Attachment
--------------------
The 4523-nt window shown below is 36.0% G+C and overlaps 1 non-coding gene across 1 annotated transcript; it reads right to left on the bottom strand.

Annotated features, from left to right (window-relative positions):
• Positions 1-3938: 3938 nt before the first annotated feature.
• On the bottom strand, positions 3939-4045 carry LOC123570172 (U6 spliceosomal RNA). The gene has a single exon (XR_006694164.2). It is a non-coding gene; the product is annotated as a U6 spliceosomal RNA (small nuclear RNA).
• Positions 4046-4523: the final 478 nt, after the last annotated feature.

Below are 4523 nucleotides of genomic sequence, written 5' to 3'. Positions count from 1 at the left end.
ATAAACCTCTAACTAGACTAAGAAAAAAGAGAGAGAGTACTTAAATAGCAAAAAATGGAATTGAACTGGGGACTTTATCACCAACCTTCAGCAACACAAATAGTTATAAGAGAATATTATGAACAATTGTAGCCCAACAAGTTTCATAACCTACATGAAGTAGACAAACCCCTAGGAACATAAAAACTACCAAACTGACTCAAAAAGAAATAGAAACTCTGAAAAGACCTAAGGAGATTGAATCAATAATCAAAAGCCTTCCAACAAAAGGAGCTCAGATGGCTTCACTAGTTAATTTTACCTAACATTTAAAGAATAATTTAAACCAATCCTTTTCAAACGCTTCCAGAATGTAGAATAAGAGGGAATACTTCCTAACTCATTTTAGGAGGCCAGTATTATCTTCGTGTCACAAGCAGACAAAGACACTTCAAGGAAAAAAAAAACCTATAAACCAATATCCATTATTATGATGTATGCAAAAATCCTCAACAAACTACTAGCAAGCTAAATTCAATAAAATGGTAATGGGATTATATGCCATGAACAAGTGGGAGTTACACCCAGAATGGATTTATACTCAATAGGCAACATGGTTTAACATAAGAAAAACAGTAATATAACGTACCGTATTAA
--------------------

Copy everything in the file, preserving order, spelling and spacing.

The 4523-nt window shown below is 36.0% G+C and overlaps 1 non-coding gene across 1 annotated transcript; it reads right to left on the bottom strand.

Annotated features, from left to right (window-relative positions):
• Positions 1-3938: 3938 nt before the first annotated feature.
• On the bottom strand, positions 3939-4045 carry LOC123570172 (U6 spliceosomal RNA). The gene has a single exon (XR_006694164.2). It is a non-coding gene; the product is annotated as a U6 spliceosomal RNA (small nuclear RNA).
• Positions 4046-4523: the final 478 nt, after the last annotated feature.

Below are 4523 nucleotides of genomic sequence, written 5' to 3'. Positions count from 1 at the left end.
ATAAACCTCTAACTAGACTAAGAAAAAAGAGAGAGAGTACTTAAATAGCAAAAAATGGAATTGAACTGGGGACTTTATCACCAACCTTCAGCAACACAAATAGTTATAAGAGAATATTATGAACAATTGTAGCCCAACAAGTTTCATAACCTACATGAAGTAGACAAACCCCTAGGAACATAAAAACTACCAAACTGACTCAAAAAGAAATAGAAACTCTGAAAAGACCTAAGGAGATTGAATCAATAATCAAAAGCCTTCCAACAAAAGGAGCTCAGATGGCTTCACTAGTTAATTTTACCTAACATTTAAAGAATAATTTAAACCAATCCTTTTCAAACGCTTCCAGAATGTAGAATAAGAGGGAATACTTCCTAACTCATTTTAGGAGGCCAGTATTATCTTCGTGTCACAAGCAGACAAAGACACTTCAAGGAAAAAAAAAACCTATAAACCAATATCCATTATTATGATGTATGCAAAAATCCTCAACAAACTACTAGCAAGCTAAATTCAATAAAATGGTAATGGGATTATATGCCATGAACAAGTGGGAGTTACACCCAGAATGGATTTATACTCAATAGGCAACATGGTTTAACATAAGAAAAACAGTAATATAACGTACCGTATTAA